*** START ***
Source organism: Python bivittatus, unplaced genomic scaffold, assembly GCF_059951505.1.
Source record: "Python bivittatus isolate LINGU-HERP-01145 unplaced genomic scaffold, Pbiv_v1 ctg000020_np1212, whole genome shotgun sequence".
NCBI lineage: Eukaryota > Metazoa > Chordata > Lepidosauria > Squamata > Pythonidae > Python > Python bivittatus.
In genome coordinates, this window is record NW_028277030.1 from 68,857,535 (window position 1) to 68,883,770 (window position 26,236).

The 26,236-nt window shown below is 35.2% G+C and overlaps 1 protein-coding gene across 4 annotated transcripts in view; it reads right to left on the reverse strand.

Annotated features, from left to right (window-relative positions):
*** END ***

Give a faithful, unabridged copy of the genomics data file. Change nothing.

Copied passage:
Source organism: Python bivittatus, unplaced genomic scaffold, assembly GCF_059951505.1.
Source record: "Python bivittatus isolate LINGU-HERP-01145 unplaced genomic scaffold, Pbiv_v1 ctg000020_np1212, whole genome shotgun sequence".
NCBI lineage: Eukaryota > Metazoa > Chordata > Lepidosauria > Squamata > Pythonidae > Python > Python bivittatus.
In genome coordinates, this window is record NW_028277030.1 from 68,857,535 (window position 1) to 68,883,770 (window position 26,236).

The 26,236-nt window shown below is 35.2% G+C and overlaps 1 protein-coding gene across 4 annotated transcripts in view; it reads right to left on the reverse strand.

Annotated features, from left to right (window-relative positions):